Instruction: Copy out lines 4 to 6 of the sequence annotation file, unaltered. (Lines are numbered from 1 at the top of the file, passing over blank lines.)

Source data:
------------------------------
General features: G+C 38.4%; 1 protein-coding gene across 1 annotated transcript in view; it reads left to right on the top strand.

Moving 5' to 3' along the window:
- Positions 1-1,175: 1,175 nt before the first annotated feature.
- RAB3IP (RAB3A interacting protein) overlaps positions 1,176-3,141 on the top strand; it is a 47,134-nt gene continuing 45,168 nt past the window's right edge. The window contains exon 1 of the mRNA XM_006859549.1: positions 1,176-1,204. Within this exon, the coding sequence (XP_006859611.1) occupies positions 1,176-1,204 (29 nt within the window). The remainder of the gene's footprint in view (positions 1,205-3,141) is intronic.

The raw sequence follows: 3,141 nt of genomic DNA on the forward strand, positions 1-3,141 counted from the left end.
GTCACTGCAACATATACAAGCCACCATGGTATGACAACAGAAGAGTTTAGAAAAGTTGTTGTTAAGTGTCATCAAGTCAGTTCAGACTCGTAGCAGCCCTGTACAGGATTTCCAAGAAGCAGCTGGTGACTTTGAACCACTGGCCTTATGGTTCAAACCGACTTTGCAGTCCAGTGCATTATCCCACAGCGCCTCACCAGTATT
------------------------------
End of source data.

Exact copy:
- RAB3IP (RAB3A interacting protein) overlaps positions 1,176-3,141 on the top strand; it is a 47,134-nt gene continuing 45,168 nt past the window's right edge. The window contains exon 1 of the mRNA XM_006859549.1: positions 1,176-1,204. Within this exon, the coding sequence (XP_006859611.1) occupies positions 1,176-1,204 (29 nt within the window). The remainder of the gene's footprint in view (positions 1,205-3,141) is intronic.

The raw sequence follows: 3,141 nt of genomic DNA on the forward strand, positions 1-3,141 counted from the left end.
GTCACTGCAACATATACAAGCCACCATGGTATGACAACAGAAGAGTTTAGAAAAGTTGTTGTTAAGTGTCATCAAGTCAGTTCAGACTCGTAGCAGCCCTGTACAGGATTTCCAAGAAGCAGCTGGTGACTTTGAACCACTGGCCTTATGGTTCAAACCGACTTTGCAGTCCAGTGCATTATCCCACAGCGCCTCACCAGTATT